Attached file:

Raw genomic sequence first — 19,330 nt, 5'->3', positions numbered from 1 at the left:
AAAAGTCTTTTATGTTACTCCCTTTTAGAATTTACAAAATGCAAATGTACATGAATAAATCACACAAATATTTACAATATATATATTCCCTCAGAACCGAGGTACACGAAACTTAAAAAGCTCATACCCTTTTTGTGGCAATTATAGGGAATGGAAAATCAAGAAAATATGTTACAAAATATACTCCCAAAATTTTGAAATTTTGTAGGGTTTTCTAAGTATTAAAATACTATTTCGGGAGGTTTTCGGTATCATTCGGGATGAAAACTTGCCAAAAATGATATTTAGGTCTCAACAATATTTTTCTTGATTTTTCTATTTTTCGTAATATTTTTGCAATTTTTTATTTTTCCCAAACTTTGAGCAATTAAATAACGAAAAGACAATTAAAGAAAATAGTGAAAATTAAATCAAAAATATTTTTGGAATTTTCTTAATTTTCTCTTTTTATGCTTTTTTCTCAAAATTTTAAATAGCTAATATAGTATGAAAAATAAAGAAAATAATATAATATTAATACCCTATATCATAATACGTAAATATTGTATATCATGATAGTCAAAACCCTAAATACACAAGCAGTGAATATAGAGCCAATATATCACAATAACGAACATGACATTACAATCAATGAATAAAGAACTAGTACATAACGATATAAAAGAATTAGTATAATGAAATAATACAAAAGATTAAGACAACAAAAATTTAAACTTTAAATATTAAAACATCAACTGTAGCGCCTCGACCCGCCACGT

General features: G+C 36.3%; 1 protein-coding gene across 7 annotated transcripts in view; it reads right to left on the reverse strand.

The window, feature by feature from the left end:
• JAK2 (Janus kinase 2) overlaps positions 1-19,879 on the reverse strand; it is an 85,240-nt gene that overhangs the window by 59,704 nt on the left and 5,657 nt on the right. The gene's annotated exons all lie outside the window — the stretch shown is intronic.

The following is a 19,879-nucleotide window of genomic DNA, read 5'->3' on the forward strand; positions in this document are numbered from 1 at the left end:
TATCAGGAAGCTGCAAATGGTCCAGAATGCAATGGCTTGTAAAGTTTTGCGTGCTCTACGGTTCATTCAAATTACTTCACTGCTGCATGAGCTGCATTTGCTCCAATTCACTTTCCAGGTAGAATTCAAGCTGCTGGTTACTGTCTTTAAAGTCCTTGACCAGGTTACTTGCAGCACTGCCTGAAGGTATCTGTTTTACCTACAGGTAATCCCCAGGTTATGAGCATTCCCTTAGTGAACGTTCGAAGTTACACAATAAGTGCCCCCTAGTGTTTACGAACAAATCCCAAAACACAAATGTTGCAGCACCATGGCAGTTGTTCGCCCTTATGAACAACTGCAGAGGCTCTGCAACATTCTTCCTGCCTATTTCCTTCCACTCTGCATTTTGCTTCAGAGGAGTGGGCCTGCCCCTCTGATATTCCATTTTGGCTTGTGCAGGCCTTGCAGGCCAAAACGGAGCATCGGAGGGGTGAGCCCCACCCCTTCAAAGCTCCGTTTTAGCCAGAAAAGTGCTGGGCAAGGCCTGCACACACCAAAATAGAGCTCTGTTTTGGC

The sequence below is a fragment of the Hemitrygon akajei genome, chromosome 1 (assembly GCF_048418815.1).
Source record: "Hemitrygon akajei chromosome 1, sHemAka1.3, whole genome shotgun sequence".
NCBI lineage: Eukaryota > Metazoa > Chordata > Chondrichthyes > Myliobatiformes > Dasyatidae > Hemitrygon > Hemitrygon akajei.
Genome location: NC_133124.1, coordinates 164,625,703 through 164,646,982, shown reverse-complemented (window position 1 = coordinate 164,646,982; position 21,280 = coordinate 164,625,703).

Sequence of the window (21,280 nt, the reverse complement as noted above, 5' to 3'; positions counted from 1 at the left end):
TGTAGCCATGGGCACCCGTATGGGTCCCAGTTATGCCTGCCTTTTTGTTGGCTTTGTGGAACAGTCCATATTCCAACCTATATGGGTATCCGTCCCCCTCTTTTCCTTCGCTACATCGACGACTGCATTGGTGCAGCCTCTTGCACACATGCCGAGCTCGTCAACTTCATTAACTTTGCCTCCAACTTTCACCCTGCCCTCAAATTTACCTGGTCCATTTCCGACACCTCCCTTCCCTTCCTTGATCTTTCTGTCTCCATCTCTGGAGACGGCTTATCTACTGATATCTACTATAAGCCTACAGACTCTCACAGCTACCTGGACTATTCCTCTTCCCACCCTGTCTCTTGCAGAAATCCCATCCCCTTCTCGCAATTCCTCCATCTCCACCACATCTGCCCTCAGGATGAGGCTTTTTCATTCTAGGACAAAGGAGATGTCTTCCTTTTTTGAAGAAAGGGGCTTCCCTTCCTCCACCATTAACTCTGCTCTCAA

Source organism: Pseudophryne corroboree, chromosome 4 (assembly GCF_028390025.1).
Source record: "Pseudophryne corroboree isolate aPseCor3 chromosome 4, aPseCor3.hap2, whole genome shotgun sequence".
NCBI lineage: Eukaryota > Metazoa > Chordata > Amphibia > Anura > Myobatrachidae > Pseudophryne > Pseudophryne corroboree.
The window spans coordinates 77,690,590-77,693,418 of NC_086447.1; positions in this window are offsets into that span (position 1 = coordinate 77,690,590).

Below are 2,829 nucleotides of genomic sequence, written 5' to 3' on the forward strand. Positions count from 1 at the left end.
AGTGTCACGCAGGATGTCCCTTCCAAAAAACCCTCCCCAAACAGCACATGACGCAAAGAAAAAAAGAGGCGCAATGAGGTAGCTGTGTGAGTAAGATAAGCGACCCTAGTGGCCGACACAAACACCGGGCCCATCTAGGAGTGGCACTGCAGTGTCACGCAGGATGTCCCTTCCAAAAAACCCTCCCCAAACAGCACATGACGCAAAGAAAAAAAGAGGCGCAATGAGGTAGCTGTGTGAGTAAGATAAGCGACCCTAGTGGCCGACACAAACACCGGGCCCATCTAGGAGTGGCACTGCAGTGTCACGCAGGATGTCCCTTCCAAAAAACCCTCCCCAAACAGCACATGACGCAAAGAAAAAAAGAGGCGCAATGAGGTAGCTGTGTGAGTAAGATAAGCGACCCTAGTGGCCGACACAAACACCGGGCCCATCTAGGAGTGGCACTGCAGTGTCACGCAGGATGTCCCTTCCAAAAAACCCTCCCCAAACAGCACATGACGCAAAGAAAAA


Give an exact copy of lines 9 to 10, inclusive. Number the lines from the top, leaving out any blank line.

Source record: "Hemitrygon akajei chromosome 1, sHemAka1.3, whole genome shotgun sequence".
NCBI lineage: Eukaryota > Metazoa > Chordata > Chondrichthyes > Myliobatiformes > Dasyatidae > Hemitrygon > Hemitrygon akajei.